Remember how much Republicans wanted to repeal Obamacare?
The Republican majority in the House of Representatives has voted more than 50 times to repeal the law. Conservatives have twice brought challenges to the Supreme Court — a court with powerful voices that often lean in their direction — only to be largely rebuffed both times. The last government shutdown was driven by Republicans who insisted on defunding Obamacare (not to be confused with what may be the next government shutdown, driven by Republicans insisting on defunding Planned Parenthood).
Some suggest that the calls for repealing Obamacare are fading. Sarah Kliff argued that the “near-complete absence of Obama’s health overhaul” in last week’s Republican presidential debate was “remarkable.”
Maybe, but don’t count on it. In GOP presidential candidate Jeb Bush’s white paper on how he would get to 4 percent growth through supply-side tax cuts, his team of economists stresses that repealing the Affordable Care Act will be an “important means of enhancing economic growth.” Front-runner Donald Trump said just last week that he was going to replace Obamacare with “DonaldCare,” which would be both “absolutely great” and “really spectacular.” Repealing health-care reform remains a prominent talking point for Wisconsin Gov. Scott Walker and Sen. Ted Cruz, both GOP presidential candidates.
Well, since we don’t know what’s in it, I can’t comment on DonaldCare.
But I can tell you this about Obamacare: When it comes to meeting one of its most important goals — providing coverage to the uninsured — it is working extremely well. It’s posting historical gains on this front and, in so doing, both insulating itself from repeal and creating a daunting political challenge for its opponents.
The facts of the case are thoroughly drawn out in this new analysis by my colleagues Matt Broaddus and Edwin Park (B&P) from the Center on Budget and Policy Priorities:
— As the figure above shows, newly released census data show that the share of those without health coverage fell from 13.3 percent to 10.4 last year.
— That’s the largest single-year drop on record based on data going back to 1987.
— In this type of work, the strength of your findings are much bolstered when you see them across multiple sources. As B&P point out, the census findings are “consistent with the historic coverage gains measured in the Centers for Disease Control (CDC) and Prevention’s National Health Interview Survey and several private surveys…at 9.2 percent, the CDC’s estimated uninsured rate for the first quarter of 2015 was the lowest since the CDC began collecting these data in 1997 and more than 40 percent below the peak in 2010.”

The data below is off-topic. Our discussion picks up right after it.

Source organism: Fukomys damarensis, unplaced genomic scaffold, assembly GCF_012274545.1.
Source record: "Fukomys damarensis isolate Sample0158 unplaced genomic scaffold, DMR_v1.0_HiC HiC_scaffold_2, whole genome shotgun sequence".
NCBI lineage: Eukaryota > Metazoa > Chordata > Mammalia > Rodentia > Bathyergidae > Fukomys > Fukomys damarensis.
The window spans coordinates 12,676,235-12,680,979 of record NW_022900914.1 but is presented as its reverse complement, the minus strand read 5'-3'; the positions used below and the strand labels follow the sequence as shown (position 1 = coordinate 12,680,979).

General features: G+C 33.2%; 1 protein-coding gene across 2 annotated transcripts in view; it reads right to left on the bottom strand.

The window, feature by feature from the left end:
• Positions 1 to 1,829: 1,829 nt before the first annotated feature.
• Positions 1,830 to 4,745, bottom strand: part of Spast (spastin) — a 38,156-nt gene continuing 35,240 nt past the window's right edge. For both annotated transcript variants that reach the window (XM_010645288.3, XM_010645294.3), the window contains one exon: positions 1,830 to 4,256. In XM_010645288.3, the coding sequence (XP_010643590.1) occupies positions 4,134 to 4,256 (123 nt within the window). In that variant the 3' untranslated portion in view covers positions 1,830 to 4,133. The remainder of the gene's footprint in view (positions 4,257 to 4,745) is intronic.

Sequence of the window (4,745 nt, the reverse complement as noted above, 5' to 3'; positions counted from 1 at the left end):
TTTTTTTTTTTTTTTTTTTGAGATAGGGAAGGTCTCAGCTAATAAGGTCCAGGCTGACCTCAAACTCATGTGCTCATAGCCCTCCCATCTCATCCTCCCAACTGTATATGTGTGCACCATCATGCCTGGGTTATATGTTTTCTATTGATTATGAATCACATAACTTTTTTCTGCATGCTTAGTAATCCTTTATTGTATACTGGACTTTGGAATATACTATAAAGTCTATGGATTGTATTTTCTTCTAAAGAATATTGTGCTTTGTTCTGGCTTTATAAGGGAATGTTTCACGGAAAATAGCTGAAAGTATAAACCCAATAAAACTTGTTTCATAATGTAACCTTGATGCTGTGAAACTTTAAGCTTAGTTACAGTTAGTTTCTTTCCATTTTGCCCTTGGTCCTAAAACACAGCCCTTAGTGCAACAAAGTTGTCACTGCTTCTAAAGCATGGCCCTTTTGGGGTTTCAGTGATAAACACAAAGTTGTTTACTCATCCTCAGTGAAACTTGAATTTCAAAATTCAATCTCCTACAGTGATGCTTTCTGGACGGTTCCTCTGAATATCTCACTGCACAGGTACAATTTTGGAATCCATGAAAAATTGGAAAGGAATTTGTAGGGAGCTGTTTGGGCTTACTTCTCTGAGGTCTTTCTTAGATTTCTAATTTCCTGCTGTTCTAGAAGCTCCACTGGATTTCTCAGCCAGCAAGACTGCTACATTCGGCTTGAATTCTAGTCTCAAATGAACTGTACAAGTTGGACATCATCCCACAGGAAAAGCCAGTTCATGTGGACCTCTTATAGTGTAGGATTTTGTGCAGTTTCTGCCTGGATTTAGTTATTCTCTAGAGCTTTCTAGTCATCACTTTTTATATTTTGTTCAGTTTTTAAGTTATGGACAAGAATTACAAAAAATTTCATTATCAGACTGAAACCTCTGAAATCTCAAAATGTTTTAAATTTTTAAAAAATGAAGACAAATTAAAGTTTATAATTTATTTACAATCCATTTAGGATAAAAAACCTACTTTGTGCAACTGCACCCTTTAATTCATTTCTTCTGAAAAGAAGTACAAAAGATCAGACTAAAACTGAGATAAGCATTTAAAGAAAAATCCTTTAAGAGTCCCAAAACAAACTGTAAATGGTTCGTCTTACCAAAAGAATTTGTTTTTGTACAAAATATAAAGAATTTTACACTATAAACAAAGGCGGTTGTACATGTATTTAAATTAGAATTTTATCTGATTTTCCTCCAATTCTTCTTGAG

— The ACA takes a two-pronged attack on covering the uninsured, subsidizing private coverage through the exchanges and expanding Medicaid in the 25 states (as well as D.C.) that accepted that part of the deal. Both private and public coverage are making significant gains.
— Speaking of anti-Obamacare ideology and its effect on people, B&P provide this revealing calculation: “If the uninsured rate had fallen in non-expansion states at the same rate as in expansion states, an additional 2.6 million uninsured Americans would have gained coverage last year.”
— Coverage last year grew most quickly among households with income below $50,000; their uninsured rate fell from about 20 percent to about 15 percent — in one year! Households above $50,000 had lower uninsured rates to start with, so we would expect smaller changes, but they, too, went from 9 percent to 7.4 percent.
Such truths are more than inconvenient for sworn enemies of the law. They can bob and weave in their primaries, but once they reach the general election, their Democratic opponent will slam them on these points. And unless they’re willing to massively flip — pretty unimaginable, given the heat generated by the issue for conservatives — people represented in the numbers and charts above will rightfully fear that their health security is at stake.
I cannot overemphasize the importance of these facts, and, yes, I know better than most that our political discourse too often exists in a fact-free zone. But the success of the ACA strikes at the heart of the dysfunction strategy employed extremely effectively by anti-government conservatives. This is the self-fulfilling-prophecy strategy that campaigns on: “Washington is broken! Send me there and I’ll make sure it stays that way!”
Remember, when government messes up, when it shuts down, when it fails to address the things that matter to most people — economic opportunity, wage stagnation, affordable college — and, instead, squabbles about Planned Parenthood, the winners are those who can say: “See? We told you. Government’s broken!” Never mind that those making that case are the ones doing the breaking.
But with Obamacare, they’ve been failing, and the more we elevate that case, the closer we get to the road back to Factville.